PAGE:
Think Microsoft's earlier plans for WGA - phone home regularly, if something is amiss then toss Windows into a reduced functionality mode.. the chances of false positives having made them change their mind on that for the most part.
I'm part of a software development company, and all of our functionality that automatically accesses the internet is:
1. disabled by default
2. easily enabled/disabled by the user from a central location
3. documented in its own documentation appendix on:
3.1 what it sends (i.e. default things like HTTP GET headers as well as whatever custom data we send)
3.2 why it has to send what it sends
3.3 where it sends it
3.4 how to disable it
3.5 what it retrieves
3.6 why it retrieves it
4. In its basic network traffic, entirely clear on what it connects to (e.g. "updates.example.com", and "example.com/news.html")
All of the rest of the internet-accessing functionality is non-automatic and thus always opt-in; the user choosing the option being explicit consent.
I like to think that we're doing the right thing there.
Re:Don't yet have the full story (Score:4, Interesting)by fermion (181285) on Saturday December 29, @07:08PM (#21852376) Journal
It is not a misleading server name, at least not anymore. Cognizant web users know 2o7.net, or whatever, is the cookie tracking site, and mostly blocks them. This company though legitimate, does smell of sleaze. It was one of the first companies to use such social confusion, replacement of the '0' with 'o' so that in the days when one manually entered the domains to block, they would block the wrong domain. They are legitimate, and companies that work with them are legitimate, but the original sleaze factor is always there, and is obviously going to be transferred to clients.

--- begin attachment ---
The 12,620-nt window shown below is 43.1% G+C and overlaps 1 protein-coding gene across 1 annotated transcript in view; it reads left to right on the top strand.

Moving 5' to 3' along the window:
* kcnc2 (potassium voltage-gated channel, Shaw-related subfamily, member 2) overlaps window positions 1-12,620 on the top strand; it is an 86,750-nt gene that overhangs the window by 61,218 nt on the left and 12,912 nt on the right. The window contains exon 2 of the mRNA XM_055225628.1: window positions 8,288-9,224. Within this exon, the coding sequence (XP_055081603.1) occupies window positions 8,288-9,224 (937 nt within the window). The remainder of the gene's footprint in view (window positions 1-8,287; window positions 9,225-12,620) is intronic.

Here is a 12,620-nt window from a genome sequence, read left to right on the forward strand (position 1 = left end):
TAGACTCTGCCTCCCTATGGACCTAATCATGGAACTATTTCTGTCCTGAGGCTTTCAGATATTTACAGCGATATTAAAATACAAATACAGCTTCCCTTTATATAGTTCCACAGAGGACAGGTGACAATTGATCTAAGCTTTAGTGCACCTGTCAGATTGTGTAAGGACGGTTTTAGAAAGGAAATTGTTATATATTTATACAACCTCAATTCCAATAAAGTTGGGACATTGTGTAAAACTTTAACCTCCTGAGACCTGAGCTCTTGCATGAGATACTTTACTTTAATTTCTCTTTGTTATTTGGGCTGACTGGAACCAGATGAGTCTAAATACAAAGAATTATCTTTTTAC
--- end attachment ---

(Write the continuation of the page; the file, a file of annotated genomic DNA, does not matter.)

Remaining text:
This then leads to the question of why Adobe is using them for applications, which leads to think what has been acquired in the past year or so. I know. Macromedia. You know, that company that produces complicated resources hogging web content that unlike other resource hogging content cannot be filtered by most web browsers. I had hoped that Adobe might soften the rules and ship a flash player that was less user hostile, but no such new player exists. So, can we presume that instead of the user friendly Adobe culture positively affecting the old macromedia products, that the end user hostile macromedia culture is infecting the adobe products.